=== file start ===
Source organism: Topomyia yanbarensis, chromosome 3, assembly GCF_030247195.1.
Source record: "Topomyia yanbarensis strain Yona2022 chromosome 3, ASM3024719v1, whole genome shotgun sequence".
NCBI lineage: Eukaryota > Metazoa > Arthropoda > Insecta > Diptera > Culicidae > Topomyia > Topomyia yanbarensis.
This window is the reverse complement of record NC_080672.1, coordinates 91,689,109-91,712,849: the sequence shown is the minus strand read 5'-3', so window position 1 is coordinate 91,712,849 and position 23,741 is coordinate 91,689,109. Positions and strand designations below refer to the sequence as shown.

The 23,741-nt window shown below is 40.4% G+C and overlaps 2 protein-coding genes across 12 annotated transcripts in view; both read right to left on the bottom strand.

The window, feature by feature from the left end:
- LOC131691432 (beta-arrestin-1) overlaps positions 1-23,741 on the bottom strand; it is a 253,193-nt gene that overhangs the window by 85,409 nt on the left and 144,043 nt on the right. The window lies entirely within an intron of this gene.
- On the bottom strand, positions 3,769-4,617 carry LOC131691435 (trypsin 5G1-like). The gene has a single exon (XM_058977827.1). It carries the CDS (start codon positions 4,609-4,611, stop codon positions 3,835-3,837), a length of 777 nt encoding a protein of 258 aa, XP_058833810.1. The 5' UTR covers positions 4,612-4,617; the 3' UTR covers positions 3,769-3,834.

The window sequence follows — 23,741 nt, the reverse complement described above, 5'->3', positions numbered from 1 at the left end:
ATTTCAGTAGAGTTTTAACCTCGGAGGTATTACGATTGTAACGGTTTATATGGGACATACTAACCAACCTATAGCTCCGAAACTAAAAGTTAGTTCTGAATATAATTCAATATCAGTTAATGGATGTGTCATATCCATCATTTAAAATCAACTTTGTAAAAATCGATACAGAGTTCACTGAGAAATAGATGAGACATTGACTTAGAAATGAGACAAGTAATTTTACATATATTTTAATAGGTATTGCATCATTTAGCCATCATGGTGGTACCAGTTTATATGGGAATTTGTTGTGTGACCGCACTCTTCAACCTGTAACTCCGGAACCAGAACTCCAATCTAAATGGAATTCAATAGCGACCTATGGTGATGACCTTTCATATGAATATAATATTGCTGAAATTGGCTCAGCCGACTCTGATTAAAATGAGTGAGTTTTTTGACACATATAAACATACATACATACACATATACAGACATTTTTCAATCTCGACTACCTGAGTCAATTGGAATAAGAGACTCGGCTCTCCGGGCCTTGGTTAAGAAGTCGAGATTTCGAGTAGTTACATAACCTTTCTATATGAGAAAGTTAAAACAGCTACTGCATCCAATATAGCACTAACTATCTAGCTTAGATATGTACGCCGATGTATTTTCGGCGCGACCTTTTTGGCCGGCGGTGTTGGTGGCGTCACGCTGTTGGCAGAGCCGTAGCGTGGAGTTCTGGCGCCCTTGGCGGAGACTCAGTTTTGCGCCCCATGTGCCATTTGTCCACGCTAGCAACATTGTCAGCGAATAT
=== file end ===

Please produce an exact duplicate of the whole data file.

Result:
Source organism: Topomyia yanbarensis, chromosome 3, assembly GCF_030247195.1.
Source record: "Topomyia yanbarensis strain Yona2022 chromosome 3, ASM3024719v1, whole genome shotgun sequence".
NCBI lineage: Eukaryota > Metazoa > Arthropoda > Insecta > Diptera > Culicidae > Topomyia > Topomyia yanbarensis.
This window is the reverse complement of record NC_080672.1, coordinates 91,689,109-91,712,849: the sequence shown is the minus strand read 5'-3', so window position 1 is coordinate 91,712,849 and position 23,741 is coordinate 91,689,109. Positions and strand designations below refer to the sequence as shown.

The 23,741-nt window shown below is 40.4% G+C and overlaps 2 protein-coding genes across 12 annotated transcripts in view; both read right to left on the bottom strand.

The window, feature by feature from the left end:
- LOC131691432 (beta-arrestin-1) overlaps positions 1-23,741 on the bottom strand; it is a 253,193-nt gene that overhangs the window by 85,409 nt on the left and 144,043 nt on the right. The window lies entirely within an intron of this gene.
- On the bottom strand, positions 3,769-4,617 carry LOC131691435 (trypsin 5G1-like). The gene has a single exon (XM_058977827.1). It carries the CDS (start codon positions 4,609-4,611, stop codon positions 3,835-3,837), a length of 777 nt encoding a protein of 258 aa, XP_058833810.1. The 5' UTR covers positions 4,612-4,617; the 3' UTR covers positions 3,769-3,834.

The window sequence follows — 23,741 nt, the reverse complement described above, 5'->3', positions numbered from 1 at the left end:
ATTTCAGTAGAGTTTTAACCTCGGAGGTATTACGATTGTAACGGTTTATATGGGACATACTAACCAACCTATAGCTCCGAAACTAAAAGTTAGTTCTGAATATAATTCAATATCAGTTAATGGATGTGTCATATCCATCATTTAAAATCAACTTTGTAAAAATCGATACAGAGTTCACTGAGAAATAGATGAGACATTGACTTAGAAATGAGACAAGTAATTTTACATATATTTTAATAGGTATTGCATCATTTAGCCATCATGGTGGTACCAGTTTATATGGGAATTTGTTGTGTGACCGCACTCTTCAACCTGTAACTCCGGAACCAGAACTCCAATCTAAATGGAATTCAATAGCGACCTATGGTGATGACCTTTCATATGAATATAATATTGCTGAAATTGGCTCAGCCGACTCTGATTAAAATGAGTGAGTTTTTTGACACATATAAACATACATACATACACATATACAGACATTTTTCAATCTCGACTACCTGAGTCAATTGGAATAAGAGACTCGGCTCTCCGGGCCTTGGTTAAGAAGTCGAGATTTCGAGTAGTTACATAACCTTTCTATATGAGAAAGTTAAAACAGCTACTGCATCCAATATAGCACTAACTATCTAGCTTAGATATGTACGCCGATGTATTTTCGGCGCGACCTTTTTGGCCGGCGGTGTTGGTGGCGTCACGCTGTTGGCAGAGCCGTAGCGTGGAGTTCTGGCGCCCTTGGCGGAGACTCAGTTTTGCGCCCCATGTGCCATTTGTCCACGCTAGCAACATTGTCAGCGAATAT